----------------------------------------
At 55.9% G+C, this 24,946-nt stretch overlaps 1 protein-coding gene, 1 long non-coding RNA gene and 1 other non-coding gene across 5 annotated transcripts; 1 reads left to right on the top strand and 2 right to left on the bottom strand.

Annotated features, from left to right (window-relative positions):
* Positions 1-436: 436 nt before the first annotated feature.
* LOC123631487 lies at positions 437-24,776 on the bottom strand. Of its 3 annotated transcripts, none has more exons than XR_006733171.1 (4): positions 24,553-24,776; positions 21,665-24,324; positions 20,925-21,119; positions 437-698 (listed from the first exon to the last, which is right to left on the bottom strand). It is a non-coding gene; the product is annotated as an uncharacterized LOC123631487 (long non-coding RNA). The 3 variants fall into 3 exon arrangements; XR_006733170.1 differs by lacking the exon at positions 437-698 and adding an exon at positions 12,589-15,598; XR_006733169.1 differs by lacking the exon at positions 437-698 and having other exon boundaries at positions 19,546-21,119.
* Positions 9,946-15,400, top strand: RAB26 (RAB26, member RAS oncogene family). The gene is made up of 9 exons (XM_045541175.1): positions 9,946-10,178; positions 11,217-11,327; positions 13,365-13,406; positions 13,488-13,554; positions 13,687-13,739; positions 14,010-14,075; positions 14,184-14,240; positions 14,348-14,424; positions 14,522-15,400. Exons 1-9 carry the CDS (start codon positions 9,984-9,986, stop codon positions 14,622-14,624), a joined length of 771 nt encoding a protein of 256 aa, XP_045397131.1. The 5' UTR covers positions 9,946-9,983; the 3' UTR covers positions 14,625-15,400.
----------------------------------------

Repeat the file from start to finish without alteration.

At 55.9% G+C, this 24,946-nt stretch overlaps 1 protein-coding gene, 1 long non-coding RNA gene and 1 other non-coding gene across 5 annotated transcripts; 1 reads left to right on the top strand and 2 right to left on the bottom strand.

Annotated features, from left to right (window-relative positions):
* Positions 1-436: 436 nt before the first annotated feature.
* LOC123631487 lies at positions 437-24,776 on the bottom strand. Of its 3 annotated transcripts, none has more exons than XR_006733171.1 (4): positions 24,553-24,776; positions 21,665-24,324; positions 20,925-21,119; positions 437-698 (listed from the first exon to the last, which is right to left on the bottom strand). It is a non-coding gene; the product is annotated as an uncharacterized LOC123631487 (long non-coding RNA). The 3 variants fall into 3 exon arrangements; XR_006733170.1 differs by lacking the exon at positions 437-698 and adding an exon at positions 12,589-15,598; XR_006733169.1 differs by lacking the exon at positions 437-698 and having other exon boundaries at positions 19,546-21,119.
* Positions 9,946-15,400, top strand: RAB26 (RAB26, member RAS oncogene family). The gene is made up of 9 exons (XM_045541175.1): positions 9,946-10,178; positions 11,217-11,327; positions 13,365-13,406; positions 13,488-13,554; positions 13,687-13,739; positions 14,010-14,075; positions 14,184-14,240; positions 14,348-14,424; positions 14,522-15,400. Exons 1-9 carry the CDS (start codon positions 9,984-9,986, stop codon positions 14,622-14,624), a joined length of 771 nt encoding a protein of 256 aa, XP_045397131.1. The 5' UTR covers positions 9,946-9,983; the 3' UTR covers positions 14,625-15,400.